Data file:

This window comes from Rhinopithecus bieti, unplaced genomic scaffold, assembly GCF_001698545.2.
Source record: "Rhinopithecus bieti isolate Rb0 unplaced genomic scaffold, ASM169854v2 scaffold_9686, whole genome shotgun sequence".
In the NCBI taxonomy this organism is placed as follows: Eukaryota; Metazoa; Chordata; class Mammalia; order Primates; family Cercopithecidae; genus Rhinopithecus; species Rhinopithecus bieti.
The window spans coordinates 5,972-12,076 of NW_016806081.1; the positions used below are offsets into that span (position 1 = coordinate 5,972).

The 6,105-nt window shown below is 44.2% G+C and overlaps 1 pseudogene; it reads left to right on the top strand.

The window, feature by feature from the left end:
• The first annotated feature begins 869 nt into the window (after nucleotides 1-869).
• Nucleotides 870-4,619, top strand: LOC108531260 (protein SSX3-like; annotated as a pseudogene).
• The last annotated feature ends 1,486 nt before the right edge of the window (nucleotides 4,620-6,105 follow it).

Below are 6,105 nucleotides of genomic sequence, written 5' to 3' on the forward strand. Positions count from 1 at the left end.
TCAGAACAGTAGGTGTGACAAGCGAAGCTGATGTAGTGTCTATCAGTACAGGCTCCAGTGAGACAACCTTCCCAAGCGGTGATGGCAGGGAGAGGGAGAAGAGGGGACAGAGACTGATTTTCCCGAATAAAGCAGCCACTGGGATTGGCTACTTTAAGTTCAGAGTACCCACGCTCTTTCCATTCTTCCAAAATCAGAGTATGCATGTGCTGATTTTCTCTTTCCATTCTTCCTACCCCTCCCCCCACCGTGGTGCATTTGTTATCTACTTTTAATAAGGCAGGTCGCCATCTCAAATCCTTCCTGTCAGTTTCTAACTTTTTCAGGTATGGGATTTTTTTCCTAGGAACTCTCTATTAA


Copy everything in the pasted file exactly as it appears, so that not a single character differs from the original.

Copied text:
This window comes from Rhinopithecus bieti, unplaced genomic scaffold, assembly GCF_001698545.2.
Source record: "Rhinopithecus bieti isolate Rb0 unplaced genomic scaffold, ASM169854v2 scaffold_9686, whole genome shotgun sequence".
In the NCBI taxonomy this organism is placed as follows: Eukaryota; Metazoa; Chordata; class Mammalia; order Primates; family Cercopithecidae; genus Rhinopithecus; species Rhinopithecus bieti.
The window spans coordinates 5,972-12,076 of NW_016806081.1; the positions used below are offsets into that span (position 1 = coordinate 5,972).

The 6,105-nt window shown below is 44.2% G+C and overlaps 1 pseudogene; it reads left to right on the top strand.

The window, feature by feature from the left end:
• The first annotated feature begins 869 nt into the window (after nucleotides 1-869).
• Nucleotides 870-4,619, top strand: LOC108531260 (protein SSX3-like; annotated as a pseudogene).
• The last annotated feature ends 1,486 nt before the right edge of the window (nucleotides 4,620-6,105 follow it).

Below are 6,105 nucleotides of genomic sequence, written 5' to 3' on the forward strand. Positions count from 1 at the left end.
TCAGAACAGTAGGTGTGACAAGCGAAGCTGATGTAGTGTCTATCAGTACAGGCTCCAGTGAGACAACCTTCCCAAGCGGTGATGGCAGGGAGAGGGAGAAGAGGGGACAGAGACTGATTTTCCCGAATAAAGCAGCCACTGGGATTGGCTACTTTAAGTTCAGAGTACCCACGCTCTTTCCATTCTTCCAAAATCAGAGTATGCATGTGCTGATTTTCTCTTTCCATTCTTCCTACCCCTCCCCCCACCGTGGTGCATTTGTTATCTACTTTTAATAAGGCAGGTCGCCATCTCAAATCCTTCCTGTCAGTTTCTAACTTTTTCAGGTATGGGATTTTTTTCCTAGGAACTCTCTATTAA